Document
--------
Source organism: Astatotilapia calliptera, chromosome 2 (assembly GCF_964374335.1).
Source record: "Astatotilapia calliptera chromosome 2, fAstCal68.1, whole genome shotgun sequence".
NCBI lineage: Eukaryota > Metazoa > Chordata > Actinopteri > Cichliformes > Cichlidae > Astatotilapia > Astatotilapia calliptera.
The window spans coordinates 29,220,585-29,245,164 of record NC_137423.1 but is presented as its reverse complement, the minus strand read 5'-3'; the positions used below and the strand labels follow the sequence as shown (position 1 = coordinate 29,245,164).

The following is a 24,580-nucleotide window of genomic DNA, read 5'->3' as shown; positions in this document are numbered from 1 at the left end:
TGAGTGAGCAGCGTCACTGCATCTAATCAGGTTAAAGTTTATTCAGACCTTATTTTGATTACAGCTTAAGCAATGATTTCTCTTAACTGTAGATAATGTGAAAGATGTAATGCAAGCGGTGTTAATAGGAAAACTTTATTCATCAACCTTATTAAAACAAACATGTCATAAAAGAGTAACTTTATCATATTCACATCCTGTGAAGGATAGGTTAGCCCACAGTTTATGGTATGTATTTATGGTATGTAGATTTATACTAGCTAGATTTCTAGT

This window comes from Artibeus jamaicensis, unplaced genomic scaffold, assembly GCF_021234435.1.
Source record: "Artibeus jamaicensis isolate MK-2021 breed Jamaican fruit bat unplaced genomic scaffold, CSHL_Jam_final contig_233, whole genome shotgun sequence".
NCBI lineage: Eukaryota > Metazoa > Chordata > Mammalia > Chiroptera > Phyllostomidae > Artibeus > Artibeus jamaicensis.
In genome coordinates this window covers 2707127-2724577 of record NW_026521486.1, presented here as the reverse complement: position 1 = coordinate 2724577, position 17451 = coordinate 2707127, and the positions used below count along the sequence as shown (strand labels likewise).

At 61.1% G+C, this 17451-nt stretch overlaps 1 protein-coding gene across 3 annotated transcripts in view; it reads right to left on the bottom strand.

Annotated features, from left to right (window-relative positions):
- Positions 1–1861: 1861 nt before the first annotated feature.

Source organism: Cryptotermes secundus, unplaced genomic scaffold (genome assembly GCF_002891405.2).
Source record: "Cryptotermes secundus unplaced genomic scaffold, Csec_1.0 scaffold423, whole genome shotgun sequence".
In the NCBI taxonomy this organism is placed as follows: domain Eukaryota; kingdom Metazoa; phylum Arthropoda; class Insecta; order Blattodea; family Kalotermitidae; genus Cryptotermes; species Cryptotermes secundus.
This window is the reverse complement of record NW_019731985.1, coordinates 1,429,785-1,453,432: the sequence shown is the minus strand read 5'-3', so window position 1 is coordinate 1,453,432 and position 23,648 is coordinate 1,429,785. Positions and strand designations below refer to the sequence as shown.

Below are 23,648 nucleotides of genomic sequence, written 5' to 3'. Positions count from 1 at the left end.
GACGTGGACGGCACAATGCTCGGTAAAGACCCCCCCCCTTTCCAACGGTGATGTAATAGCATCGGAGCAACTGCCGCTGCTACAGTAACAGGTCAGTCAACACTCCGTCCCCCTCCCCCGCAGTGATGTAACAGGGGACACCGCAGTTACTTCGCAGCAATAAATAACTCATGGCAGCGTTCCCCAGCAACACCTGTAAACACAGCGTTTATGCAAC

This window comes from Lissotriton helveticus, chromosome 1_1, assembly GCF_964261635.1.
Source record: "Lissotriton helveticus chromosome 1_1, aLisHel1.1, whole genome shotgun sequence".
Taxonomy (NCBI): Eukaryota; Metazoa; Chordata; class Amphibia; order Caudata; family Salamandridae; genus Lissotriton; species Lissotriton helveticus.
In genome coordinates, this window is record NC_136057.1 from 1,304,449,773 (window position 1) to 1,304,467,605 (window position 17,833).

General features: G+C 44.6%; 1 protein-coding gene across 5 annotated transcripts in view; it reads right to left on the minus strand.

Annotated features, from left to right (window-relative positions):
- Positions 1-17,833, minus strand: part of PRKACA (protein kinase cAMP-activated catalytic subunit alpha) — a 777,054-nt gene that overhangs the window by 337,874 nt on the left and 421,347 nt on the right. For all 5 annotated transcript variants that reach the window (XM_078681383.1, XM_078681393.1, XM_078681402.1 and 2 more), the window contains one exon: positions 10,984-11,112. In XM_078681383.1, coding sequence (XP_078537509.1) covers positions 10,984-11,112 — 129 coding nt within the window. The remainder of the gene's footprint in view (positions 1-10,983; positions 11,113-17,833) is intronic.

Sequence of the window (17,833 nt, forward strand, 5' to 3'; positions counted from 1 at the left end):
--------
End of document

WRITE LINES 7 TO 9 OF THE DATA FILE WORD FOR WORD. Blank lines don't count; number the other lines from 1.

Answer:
This window comes from Artibeus jamaicensis, unplaced genomic scaffold, assembly GCF_021234435.1.
Source record: "Artibeus jamaicensis isolate MK-2021 breed Jamaican fruit bat unplaced genomic scaffold, CSHL_Jam_final contig_233, whole genome shotgun sequence".
NCBI lineage: Eukaryota > Metazoa > Chordata > Mammalia > Chiroptera > Phyllostomidae > Artibeus > Artibeus jamaicensis.